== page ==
Author Topic: Most difficult schedules  (Read 8302 times)

Offline frank_ezelle

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Re: Most difficult schedules
« Reply #15 on: April 22, 2009, 07:06:22 am »
OshDude, count me among the NCAA skeptics.  Like you, I don't know how Boyd comes up with his numbers and we do know that his data isn't 100% accurate because he is depending on the reporting of others (for example, the win-loss record for Millsaps is close but not correct).  However, I like a system that factors in more than simply the winning percentages of the teams.

The problem I have with the OWP and the OOWP, is that it can easily get skewed in areas with a lot of D3 programs.  The strong teams feast on the average and the average feast on the weak, and on paper it looks like the top dogs are doing great.  In areas with less teams, the cherry picking isn't so easy since you have to play just about every team within driving distance to fill out a schedule. 

I have no better plan and I think the NCAA has tried to address the problem by adding the additional layer of OOWP in recent years, but it's still not a perfect system.  I think it's a system that some teams use to their advantage and I can't blame them for that--if Millsaps was in a position to play the system to increase their NCAA Tournament chances then I would expect them to do the same.
« Last Edit: April 22, 2009, 07:09:56 am by frank_ezelle »
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Offline Bronko7

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Re: Most difficult schedules
« Reply #16 on: April 22, 2009, 09:13:25 am »
The OWP & OOWP is a killer to some teams. They are stuck in conferences that are just brutal. Those teams have to go out and try to schedule out of conference top in-region teams to offset the weakness of the conference schedule. It is even more evident to the pool B's than anyone. Bethany Lutheran is a great example this season, with good wins over RPI & Fischer (both non in-region games) the UMAC conference just drags the numbers down. St. Scholastica has the same issue, but they try to get the better MIAC schools on the schedule.

Offline Ralph Turner

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Re: Most difficult schedules
« Reply #17 on: April 22, 2009, 09:17:01 am »
The OWP and OOWP work well in heavily concentrated areas like the northeast, but do not work for teams in isolated areas such as the teams in the West Region.


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Re: Most difficult schedules
« Reply #18 on: April 22, 2009, 07:34:50 pm »

Hopefully this will explain Boyd's SOS ...

SoS -- The strength of schedule, measured as the average ISR of the team's opponents.

Strength of Schedule
Publication Date: July 11, 2000

This Year's Numbers

I've just released my Strength of Schedule numbers for the 2000 season, and along with that I've redone the numbers for 1999 and 1998. There's no reason to reproduce those numbers here, other than the occasional quote, but the rest of the column is about them and their repercussions, so it'd probably be a good idea to go take a look at them, at least briefly, before reading further. Go on, I'll wait.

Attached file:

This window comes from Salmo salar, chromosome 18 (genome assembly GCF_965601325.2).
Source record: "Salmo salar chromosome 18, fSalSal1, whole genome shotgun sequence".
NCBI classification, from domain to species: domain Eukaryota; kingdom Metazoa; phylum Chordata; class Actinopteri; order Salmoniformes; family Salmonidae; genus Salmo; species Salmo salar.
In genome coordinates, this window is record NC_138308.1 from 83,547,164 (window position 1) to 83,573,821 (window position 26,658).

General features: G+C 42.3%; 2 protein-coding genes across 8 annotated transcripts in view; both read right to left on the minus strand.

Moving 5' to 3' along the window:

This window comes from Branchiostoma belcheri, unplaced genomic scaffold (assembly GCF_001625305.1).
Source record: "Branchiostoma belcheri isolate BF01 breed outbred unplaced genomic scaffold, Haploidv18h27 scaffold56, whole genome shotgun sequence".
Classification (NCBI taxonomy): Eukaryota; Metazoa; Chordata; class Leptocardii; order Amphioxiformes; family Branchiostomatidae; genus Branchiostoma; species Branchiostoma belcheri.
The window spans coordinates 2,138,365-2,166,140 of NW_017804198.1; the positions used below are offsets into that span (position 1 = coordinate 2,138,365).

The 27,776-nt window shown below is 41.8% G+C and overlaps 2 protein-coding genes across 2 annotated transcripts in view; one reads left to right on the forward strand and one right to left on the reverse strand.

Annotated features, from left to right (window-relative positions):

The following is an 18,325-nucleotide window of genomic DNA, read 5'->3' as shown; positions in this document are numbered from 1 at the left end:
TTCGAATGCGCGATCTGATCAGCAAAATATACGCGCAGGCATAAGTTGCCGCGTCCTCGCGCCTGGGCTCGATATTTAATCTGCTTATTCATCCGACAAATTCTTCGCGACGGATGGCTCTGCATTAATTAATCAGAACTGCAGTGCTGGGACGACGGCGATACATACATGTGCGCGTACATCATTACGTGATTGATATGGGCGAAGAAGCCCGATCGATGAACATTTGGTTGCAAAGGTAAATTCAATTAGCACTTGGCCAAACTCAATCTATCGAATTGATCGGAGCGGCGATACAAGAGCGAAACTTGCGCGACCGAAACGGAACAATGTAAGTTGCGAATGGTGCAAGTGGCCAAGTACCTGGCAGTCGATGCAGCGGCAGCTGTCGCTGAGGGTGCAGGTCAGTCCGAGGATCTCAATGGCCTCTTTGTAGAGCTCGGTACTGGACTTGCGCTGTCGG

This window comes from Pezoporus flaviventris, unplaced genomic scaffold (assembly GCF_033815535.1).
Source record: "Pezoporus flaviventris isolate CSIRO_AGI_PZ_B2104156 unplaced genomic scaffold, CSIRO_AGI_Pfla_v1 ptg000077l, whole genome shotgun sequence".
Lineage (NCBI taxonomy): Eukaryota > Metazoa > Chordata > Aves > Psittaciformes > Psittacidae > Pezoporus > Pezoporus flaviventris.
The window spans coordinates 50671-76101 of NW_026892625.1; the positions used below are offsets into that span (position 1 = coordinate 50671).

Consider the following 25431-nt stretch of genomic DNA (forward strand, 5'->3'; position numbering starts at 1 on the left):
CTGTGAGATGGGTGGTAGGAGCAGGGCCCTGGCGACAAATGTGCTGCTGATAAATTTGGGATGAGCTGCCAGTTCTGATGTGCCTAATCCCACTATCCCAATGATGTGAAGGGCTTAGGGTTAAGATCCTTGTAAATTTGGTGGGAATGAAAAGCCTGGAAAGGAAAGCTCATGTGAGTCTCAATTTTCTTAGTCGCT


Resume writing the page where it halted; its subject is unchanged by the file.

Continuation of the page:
The first thing you'll notice, probably, is that major conference teams dominate the top of the list -- there are four Pac-10 teams in the top eleven, including the two toughest schedules, and five SEC teams in the top ten. Opinions differ on how much credit those teams should get for that, since the biggest portion of that comes from conference games where the teams had no choice but to play (that's not an absolute, as the top four all played top-flight competition in their non-conference schedule as well, but it's certainly true for someone like Arkansas, for example). I personally attach no moral value to strength of schedule, preferring to just use it as part of my means for analyzing how good a team has done, so I don't care why they played good competition, I just care that they did. It is true that I'm impressed by teams in mid-level conferences who go out of their way to schedule really tough competition, such as Cal State Fullerton, who effectively played the toughest non-conference schedule in the nation.

The top ten in non-conference strength of schedule were Alcorn State, Cal State Fullerton, Houston, Southern California, Louisiana-Lafayette, Stanford, Long Beach State, Loyola Marymount, Southwest Texas State, and Oklahoma, for those of you who don't feel like digging through the list. Alcorn State is an extreme statistical oddity, as they only played one game against a non-SWAC Division I team (Mississippi State). While I'm not willing to come up with some rule to exclude them, feel free to ignore them if you wish.

Obviously, some of these guys have geographic advantages, while at least one of them benefitted from postseason games that boosted their overall schedule quite a bit (although in fairness to the Cajuns their regular-season non-conference schedule was not at all bad).

Standard Deviations